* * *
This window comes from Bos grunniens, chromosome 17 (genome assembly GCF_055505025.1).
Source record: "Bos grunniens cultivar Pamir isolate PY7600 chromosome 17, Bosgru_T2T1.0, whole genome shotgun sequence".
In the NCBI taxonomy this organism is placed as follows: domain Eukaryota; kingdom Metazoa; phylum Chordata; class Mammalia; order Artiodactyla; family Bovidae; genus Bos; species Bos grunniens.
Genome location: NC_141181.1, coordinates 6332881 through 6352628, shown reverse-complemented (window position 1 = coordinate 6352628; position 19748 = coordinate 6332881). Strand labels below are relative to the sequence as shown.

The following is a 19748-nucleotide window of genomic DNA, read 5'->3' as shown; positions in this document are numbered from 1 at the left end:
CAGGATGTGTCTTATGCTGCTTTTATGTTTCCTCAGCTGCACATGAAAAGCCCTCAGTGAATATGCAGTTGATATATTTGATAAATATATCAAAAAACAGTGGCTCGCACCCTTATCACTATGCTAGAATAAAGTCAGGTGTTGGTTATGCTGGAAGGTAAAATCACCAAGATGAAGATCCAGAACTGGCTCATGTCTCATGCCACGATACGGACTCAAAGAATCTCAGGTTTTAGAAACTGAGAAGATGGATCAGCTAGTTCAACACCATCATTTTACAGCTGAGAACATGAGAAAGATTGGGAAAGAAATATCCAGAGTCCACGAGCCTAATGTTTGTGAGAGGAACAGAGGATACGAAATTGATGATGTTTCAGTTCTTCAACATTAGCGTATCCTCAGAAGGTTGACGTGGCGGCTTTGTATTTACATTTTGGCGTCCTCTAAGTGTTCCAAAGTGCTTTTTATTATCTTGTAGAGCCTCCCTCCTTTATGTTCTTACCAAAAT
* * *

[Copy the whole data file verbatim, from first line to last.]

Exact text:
This window comes from Bos grunniens, chromosome 17 (genome assembly GCF_055505025.1).
Source record: "Bos grunniens cultivar Pamir isolate PY7600 chromosome 17, Bosgru_T2T1.0, whole genome shotgun sequence".
In the NCBI taxonomy this organism is placed as follows: domain Eukaryota; kingdom Metazoa; phylum Chordata; class Mammalia; order Artiodactyla; family Bovidae; genus Bos; species Bos grunniens.
Genome location: NC_141181.1, coordinates 6332881 through 6352628, shown reverse-complemented (window position 1 = coordinate 6352628; position 19748 = coordinate 6332881). Strand labels below are relative to the sequence as shown.

The following is a 19748-nucleotide window of genomic DNA, read 5'->3' as shown; positions in this document are numbered from 1 at the left end:
CAGGATGTGTCTTATGCTGCTTTTATGTTTCCTCAGCTGCACATGAAAAGCCCTCAGTGAATATGCAGTTGATATATTTGATAAATATATCAAAAAACAGTGGCTCGCACCCTTATCACTATGCTAGAATAAAGTCAGGTGTTGGTTATGCTGGAAGGTAAAATCACCAAGATGAAGATCCAGAACTGGCTCATGTCTCATGCCACGATACGGACTCAAAGAATCTCAGGTTTTAGAAACTGAGAAGATGGATCAGCTAGTTCAACACCATCATTTTACAGCTGAGAACATGAGAAAGATTGGGAAAGAAATATCCAGAGTCCACGAGCCTAATGTTTGTGAGAGGAACAGAGGATACGAAATTGATGATGTTTCAGTTCTTCAACATTAGCGTATCCTCAGAAGGTTGACGTGGCGGCTTTGTATTTACATTTTGGCGTCCTCTAAGTGTTCCAAAGTGCTTTTTATTATCTTGTAGAGCCTCCCTCCTTTATGTTCTTACCAAAAT